Challenging White Supremacy: Breaking Stereotypes and Embracing Black Neurodiversity

Exploring Black autistic and ADHD experiences, challenging stereotypes, and embracing neurodiversity.

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Lovette Jallow

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Lovette Jallow on autism with quote 'I am different, not less than. Autism is only a part of what I am.'

Breaking Stereotypes: The Intersection of Autism, ADHD, and Black Identity

Lovette Lecturing at Uppsala university
Lovette Jallow lecturing at Uppsala university on whitenorms, white supremacy and white feminism.


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Understanding Neurodiversity vs. Neurodivergent

Autism is often misunderstood, leading to harmful stereotypes and biases. People think the spectrum is a line when it’s a circle. As someone diagnosed with level one autism (previously known as Asperger’s Syndrome), I have experienced these misconceptions firsthand. I am considered to have no intellectual disabilities and need low or no support. However, the “low/no support” label is debatable.

In this article, I aim to challenge outdated perspectives and highlight the importance of embracing human neuro-diversity.

Let’s start with the word that people get confused: Neurodiversity refers to the concept that variation in brain function and behavioral traits is a normal and valuable aspect of human diversity. Everyone has a unique neurotype, meaning we all have different ways of thinking, learning, and processing information. Just as biodiversity values the variety of life forms, neurodiversity values the diversity of human minds. It recognizes that conditions like autism, ADHD, dyslexia, and others are natural variations in the human genome. Society decided one form over others and everyone outside that is considered Neurodivergent. The spectrum of autism is nuanced and multifaceted, meaning there is no single way that autism presents itself. Unlike a straightforward line with “mild” at one end and “severe” at the other, the autism spectrum is better visualized as a circular spectrum. This circular spectrum depicts the complex and varied nature of autism, illustrating different aspects such as speech, social ability, executive function, and stimming.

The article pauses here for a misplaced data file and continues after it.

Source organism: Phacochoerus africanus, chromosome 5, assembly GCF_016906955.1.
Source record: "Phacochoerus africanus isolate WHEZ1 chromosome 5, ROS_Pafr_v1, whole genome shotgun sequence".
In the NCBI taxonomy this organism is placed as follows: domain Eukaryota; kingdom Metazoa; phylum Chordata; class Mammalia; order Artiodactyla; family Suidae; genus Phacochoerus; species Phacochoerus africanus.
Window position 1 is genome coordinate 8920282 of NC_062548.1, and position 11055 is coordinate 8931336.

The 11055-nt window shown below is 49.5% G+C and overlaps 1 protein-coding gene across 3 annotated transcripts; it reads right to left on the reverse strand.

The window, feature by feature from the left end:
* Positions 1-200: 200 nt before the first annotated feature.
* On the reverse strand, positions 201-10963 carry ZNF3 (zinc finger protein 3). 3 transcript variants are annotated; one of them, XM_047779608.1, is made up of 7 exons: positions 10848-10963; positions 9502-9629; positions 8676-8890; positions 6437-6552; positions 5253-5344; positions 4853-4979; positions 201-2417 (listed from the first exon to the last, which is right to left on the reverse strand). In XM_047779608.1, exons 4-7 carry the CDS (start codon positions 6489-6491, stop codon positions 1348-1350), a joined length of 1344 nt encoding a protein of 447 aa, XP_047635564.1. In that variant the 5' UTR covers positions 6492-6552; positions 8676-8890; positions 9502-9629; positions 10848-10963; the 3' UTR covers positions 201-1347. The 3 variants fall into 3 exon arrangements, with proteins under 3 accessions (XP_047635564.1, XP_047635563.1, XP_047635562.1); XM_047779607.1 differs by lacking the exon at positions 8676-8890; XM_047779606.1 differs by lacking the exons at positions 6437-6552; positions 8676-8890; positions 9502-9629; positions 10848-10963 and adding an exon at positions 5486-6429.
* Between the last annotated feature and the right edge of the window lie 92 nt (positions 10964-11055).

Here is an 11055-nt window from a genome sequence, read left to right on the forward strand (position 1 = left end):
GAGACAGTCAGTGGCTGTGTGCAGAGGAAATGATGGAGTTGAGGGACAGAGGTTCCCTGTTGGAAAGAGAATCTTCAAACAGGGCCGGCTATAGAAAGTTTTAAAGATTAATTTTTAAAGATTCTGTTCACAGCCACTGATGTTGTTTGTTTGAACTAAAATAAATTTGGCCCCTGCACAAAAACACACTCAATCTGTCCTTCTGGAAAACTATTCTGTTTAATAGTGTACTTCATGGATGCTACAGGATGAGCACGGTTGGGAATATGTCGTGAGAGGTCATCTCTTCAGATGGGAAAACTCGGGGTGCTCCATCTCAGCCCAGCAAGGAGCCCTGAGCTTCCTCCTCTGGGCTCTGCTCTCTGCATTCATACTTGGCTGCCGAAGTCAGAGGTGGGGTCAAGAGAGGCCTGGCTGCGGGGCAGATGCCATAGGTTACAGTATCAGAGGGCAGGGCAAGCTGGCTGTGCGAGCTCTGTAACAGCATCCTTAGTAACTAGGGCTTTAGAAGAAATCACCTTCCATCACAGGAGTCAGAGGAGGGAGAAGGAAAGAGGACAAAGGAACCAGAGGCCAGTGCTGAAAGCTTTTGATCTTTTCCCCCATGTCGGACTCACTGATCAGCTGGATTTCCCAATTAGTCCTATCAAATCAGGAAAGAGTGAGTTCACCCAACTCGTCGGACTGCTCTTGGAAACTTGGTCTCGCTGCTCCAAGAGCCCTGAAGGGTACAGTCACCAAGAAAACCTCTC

Diagram illustrating common misconceptions about the autism spectrum. The top half shows a linear spectrum with 'Mild autism' on one end and 'Severe autism' on the other. The bottom half presents a circular spectrum showing various aspects of autism, including speech, social ability, executive function, and stimming, with different levels of difficulty and ability in each area.
Autism is not a linear spectrum from ‘mild’ to ‘severe’—it is a complex and varied condition with different challenges and abilities. This image illustrates the true nature of the autism spectrum and neurodiversity.

The Myth of Intelligence

Too often, society equates verbal communication with intelligence. This narrow view fails to recognize the richness of non-verbal communication and the unique ways autistic individuals express themselves. If someone doesn’t understand how an individual is communicating non-verbally, they might wrongly deem them as having a low IQ. However, the real issue lies in their inability to grasp more than verbal communication. Labeling someone based on their communication style reflects more about the labeler’s limitations than the individual’s abilities. Research supports this view, indicating that traditional IQ tests and assessments do not fully capture the cognitive strengths of autistic individuals (American Journal of Medical Genetics Part C: Seminars in Medical Genetics).